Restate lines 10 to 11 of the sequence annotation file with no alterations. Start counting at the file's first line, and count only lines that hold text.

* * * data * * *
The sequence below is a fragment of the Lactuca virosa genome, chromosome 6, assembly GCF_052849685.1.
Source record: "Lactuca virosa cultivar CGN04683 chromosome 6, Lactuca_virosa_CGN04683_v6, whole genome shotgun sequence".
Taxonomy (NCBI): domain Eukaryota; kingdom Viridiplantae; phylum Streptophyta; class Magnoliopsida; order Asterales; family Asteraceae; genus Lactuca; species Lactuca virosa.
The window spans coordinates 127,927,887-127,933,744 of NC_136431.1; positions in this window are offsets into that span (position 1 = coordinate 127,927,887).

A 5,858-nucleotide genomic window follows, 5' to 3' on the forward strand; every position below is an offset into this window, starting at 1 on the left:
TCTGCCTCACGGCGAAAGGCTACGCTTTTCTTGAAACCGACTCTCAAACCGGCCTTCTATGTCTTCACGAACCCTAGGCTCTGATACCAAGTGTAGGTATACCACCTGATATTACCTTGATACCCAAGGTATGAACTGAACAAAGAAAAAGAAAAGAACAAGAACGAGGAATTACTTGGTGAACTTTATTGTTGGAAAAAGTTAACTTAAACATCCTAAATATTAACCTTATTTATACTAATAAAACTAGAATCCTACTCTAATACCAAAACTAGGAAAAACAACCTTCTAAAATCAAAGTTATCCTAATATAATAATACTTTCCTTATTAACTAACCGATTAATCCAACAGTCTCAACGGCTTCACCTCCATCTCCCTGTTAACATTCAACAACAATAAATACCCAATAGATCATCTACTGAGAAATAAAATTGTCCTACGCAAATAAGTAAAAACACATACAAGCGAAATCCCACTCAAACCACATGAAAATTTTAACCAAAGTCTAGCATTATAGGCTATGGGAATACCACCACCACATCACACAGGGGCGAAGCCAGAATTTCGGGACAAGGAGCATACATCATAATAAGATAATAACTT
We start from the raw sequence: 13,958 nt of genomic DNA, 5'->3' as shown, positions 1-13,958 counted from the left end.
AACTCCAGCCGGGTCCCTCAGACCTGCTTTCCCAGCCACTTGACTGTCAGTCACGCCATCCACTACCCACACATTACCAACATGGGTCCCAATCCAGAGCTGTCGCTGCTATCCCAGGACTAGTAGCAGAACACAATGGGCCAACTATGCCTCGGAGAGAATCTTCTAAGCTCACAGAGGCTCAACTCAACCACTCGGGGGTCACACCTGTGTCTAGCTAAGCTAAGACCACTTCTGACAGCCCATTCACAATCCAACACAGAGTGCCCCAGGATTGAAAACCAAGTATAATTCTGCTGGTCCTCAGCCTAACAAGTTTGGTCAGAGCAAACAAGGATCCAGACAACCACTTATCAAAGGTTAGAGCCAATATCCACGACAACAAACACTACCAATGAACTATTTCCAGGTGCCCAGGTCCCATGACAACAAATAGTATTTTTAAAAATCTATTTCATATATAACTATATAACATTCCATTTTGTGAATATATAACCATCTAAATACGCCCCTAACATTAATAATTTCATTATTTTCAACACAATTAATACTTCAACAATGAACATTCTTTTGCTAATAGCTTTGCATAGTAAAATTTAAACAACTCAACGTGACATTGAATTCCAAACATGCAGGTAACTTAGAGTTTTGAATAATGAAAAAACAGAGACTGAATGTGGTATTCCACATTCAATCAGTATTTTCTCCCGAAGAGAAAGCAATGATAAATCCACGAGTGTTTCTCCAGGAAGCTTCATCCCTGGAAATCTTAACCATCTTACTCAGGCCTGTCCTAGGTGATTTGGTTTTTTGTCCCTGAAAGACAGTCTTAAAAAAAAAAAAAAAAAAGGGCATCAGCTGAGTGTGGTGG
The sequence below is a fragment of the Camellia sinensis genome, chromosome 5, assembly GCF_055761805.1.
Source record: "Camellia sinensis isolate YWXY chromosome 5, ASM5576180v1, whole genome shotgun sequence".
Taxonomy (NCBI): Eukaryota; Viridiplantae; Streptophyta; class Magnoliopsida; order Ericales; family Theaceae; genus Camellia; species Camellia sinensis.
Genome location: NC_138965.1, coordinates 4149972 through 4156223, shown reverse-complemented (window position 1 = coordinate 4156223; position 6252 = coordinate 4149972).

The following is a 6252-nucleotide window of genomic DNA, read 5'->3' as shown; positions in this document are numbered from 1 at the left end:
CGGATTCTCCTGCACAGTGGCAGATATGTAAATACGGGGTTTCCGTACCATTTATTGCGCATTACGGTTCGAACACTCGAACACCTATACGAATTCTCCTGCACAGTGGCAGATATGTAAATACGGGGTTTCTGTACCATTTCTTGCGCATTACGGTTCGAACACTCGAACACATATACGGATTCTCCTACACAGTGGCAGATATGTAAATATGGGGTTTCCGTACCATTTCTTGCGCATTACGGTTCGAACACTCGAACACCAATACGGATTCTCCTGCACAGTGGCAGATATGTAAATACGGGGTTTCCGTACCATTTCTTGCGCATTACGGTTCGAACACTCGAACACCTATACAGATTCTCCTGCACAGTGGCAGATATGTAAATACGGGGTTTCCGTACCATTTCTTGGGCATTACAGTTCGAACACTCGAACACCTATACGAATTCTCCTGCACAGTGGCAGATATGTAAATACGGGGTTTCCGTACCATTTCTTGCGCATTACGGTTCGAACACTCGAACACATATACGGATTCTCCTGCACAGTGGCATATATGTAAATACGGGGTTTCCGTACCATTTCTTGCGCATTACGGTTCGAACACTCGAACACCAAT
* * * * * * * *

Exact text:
Source record: "Camellia sinensis isolate YWXY chromosome 5, ASM5576180v1, whole genome shotgun sequence".
Taxonomy (NCBI): Eukaryota; Viridiplantae; Streptophyta; class Magnoliopsida; order Ericales; family Theaceae; genus Camellia; species Camellia sinensis.